#CardCorner: 1960 Topps Whitlow Wyatt

Part of the CARD CORNER series
Written by: Craig Muder

The 1941 World Series will always be remembered for Mickey Owen’s dropped third strike in Game 4, a play that allowed the Yankees to rally past the Dodgers when Brooklyn was on the verge of tying the series at two games apiece.

But one day later, an even more unusual event played out on the Ebbets Field infield. For the first and possibly only time anyone could remember, Joe DiMaggio appeared ready to fight.

And Whitlow Wyatt was apparently the cause.

A four-time All-Star pitcher who persevered through early career arm trouble, Wyatt anchored the Brooklyn Dodgers pitching staff in the early 1940s. More than a decade after his career ended, Wyatt had a second big league act – this time as one of the most respected pitching coaches in the game.

Born John Whitlow Wyatt on Sept. 27, 1907, in Kensington, Ga., Wyatt graduated from high school in 1927 and enrolled at Georgia Tech that year. But the Tigers spotted him playing semipro ball and convinced him to leave Georgia Tech – where he was slated to play football – and concentrate on the diamond.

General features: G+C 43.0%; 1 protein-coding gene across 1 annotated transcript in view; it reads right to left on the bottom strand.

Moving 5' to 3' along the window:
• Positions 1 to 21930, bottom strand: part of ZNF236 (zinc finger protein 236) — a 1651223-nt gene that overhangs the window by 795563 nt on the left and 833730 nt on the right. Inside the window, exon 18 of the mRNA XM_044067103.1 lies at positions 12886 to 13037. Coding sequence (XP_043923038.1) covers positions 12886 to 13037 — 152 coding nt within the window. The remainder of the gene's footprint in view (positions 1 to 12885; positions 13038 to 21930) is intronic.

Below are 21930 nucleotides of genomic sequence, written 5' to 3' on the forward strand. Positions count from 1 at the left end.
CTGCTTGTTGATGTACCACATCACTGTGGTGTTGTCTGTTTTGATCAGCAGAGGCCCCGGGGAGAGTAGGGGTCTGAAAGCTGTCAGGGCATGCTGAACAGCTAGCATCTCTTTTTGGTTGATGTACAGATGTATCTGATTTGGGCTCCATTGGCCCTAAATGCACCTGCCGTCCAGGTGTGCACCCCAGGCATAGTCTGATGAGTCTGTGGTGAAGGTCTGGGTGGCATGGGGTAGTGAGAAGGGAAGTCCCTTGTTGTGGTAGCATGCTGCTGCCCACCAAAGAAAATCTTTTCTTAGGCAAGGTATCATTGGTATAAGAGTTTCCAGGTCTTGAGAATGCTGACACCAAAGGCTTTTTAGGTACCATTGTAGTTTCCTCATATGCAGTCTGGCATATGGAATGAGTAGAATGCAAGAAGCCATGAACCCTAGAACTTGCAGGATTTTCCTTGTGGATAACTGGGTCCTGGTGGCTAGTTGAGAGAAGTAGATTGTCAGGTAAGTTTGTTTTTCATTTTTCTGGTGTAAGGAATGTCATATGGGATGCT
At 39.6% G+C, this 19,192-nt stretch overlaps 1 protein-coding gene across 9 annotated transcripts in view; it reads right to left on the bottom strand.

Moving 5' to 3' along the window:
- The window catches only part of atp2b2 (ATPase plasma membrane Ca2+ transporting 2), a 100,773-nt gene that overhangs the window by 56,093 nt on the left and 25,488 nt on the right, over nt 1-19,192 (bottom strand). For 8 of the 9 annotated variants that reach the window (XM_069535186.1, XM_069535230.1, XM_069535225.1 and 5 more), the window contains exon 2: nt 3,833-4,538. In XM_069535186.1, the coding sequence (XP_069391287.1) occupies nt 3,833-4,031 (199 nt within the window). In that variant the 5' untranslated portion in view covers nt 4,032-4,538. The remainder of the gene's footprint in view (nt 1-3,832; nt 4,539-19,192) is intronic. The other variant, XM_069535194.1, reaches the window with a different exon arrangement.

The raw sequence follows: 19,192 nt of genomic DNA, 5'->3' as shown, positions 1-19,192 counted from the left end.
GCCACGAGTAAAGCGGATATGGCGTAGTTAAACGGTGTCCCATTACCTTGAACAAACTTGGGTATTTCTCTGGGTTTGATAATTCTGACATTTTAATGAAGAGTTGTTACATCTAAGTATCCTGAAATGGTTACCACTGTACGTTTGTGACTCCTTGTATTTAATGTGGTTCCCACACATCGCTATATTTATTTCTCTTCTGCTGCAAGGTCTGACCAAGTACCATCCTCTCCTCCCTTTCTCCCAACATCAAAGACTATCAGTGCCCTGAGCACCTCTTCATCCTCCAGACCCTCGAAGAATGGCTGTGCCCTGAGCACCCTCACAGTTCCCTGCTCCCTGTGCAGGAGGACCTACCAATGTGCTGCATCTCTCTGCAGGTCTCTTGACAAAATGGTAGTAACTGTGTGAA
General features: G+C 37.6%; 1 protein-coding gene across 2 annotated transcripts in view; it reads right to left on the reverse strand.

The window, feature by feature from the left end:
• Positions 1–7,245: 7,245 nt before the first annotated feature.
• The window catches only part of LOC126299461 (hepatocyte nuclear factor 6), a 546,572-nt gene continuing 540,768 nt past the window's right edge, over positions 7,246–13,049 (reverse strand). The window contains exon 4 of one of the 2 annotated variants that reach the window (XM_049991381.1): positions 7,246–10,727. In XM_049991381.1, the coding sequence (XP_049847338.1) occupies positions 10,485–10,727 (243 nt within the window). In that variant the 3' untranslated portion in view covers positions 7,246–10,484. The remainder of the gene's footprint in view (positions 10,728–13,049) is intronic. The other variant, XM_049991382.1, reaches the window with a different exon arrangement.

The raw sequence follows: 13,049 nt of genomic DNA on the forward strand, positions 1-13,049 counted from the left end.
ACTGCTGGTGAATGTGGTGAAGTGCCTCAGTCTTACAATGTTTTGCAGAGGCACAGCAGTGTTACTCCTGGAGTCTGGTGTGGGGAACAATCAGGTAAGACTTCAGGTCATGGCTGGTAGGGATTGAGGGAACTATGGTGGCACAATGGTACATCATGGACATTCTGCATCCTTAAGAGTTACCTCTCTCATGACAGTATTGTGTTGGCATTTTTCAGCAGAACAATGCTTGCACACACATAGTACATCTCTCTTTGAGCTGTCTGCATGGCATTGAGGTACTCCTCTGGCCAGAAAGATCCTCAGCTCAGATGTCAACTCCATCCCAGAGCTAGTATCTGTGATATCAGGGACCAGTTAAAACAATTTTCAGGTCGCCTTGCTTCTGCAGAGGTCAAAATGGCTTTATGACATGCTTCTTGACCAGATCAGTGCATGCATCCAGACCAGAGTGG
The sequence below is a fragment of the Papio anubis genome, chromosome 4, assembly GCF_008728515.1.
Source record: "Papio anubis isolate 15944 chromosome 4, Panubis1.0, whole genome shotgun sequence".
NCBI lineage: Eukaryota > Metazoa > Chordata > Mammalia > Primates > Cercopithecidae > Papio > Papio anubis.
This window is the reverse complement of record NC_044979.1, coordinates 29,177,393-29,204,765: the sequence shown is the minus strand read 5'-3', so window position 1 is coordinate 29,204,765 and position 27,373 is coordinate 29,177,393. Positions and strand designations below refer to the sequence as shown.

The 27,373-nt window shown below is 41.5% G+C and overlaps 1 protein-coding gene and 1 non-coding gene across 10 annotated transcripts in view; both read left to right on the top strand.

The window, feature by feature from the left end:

The front of Topps' 1960 Whitlow Wyatt card. (Milo Stewart Jr./National Baseball Hall of Fame and Museum)

Wyatt made his big league debut for the Tigers on Sept. 16, 1929, after posting a 22-6 mark that year with Class B Evansville. He spent the entire 1930 season in Detroit, going 4-5 as a spot starter/reliever with a respectable 3.57 ERA during a season when the league mark was 4.65.

But in the spring of 1931, Wyatt reported to camp with a dead arm. A proponent of natural healing, Wyatt asked to work out his troubles in a hot-weather outpost in the minors. The Tigers sent him to Class A Beaumont of the Texas League, where he was 11-3 with a 1.51 ERA. Wyatt pitched in four games for Detroit that year, then returned to the Tigers for the entire 1932 season, where he was 9-13 with a 5.03 ERA over 205.2 innings.

From there, Wyatt spent a nomadic five years in the majors, never winning more than four games in any season. He was traded to the White Sox in 1933, underwent arm surgery in 1934, posted a 6.75 ERA in 30 games in 1935, worked a total of three innings in 1936 (spending most of the season with Kansas City of the American Association) and was a mop-up reliever for the Indians in 1937.

The reverse of Topps' 1960 Whitlow Wyatt card. (Milo Stewart Jr./National Baseball Hall of Fame and Museum)